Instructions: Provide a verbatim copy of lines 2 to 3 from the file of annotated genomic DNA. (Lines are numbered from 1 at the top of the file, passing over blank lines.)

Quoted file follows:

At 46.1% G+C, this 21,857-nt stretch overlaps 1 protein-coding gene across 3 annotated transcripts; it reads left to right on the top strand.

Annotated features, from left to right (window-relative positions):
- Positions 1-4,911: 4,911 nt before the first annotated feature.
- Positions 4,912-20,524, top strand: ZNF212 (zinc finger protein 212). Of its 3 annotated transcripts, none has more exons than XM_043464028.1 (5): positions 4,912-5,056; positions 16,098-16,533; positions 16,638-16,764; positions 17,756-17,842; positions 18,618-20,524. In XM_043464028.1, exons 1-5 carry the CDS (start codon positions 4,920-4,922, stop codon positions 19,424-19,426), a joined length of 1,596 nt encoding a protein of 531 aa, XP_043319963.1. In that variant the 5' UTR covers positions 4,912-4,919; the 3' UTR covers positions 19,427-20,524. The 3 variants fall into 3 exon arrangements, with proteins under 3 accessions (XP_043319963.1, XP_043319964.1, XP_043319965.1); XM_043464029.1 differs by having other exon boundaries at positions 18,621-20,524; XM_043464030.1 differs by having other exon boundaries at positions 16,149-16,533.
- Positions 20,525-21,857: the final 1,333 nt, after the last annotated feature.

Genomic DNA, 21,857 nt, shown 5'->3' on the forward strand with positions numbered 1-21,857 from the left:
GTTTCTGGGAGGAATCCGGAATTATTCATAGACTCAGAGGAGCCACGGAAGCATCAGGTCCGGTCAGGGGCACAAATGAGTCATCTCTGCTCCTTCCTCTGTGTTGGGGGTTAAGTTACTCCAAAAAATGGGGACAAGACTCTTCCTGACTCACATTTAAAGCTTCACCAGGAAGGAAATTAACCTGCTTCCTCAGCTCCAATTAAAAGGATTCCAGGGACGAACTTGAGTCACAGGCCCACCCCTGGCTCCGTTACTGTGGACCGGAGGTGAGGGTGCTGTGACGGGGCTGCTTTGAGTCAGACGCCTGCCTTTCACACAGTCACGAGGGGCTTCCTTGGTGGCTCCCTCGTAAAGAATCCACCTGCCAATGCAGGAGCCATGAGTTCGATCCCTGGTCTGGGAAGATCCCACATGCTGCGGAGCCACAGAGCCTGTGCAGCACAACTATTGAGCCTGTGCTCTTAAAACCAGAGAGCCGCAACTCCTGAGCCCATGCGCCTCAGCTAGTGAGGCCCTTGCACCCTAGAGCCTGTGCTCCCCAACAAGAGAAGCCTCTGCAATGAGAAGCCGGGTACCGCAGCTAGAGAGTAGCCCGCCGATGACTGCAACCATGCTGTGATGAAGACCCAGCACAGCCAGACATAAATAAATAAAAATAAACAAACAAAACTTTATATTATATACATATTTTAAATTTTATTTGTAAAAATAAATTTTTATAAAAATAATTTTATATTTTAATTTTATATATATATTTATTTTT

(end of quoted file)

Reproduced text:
Annotated features, from left to right (window-relative positions):
- Positions 1-4,911: 4,911 nt before the first annotated feature.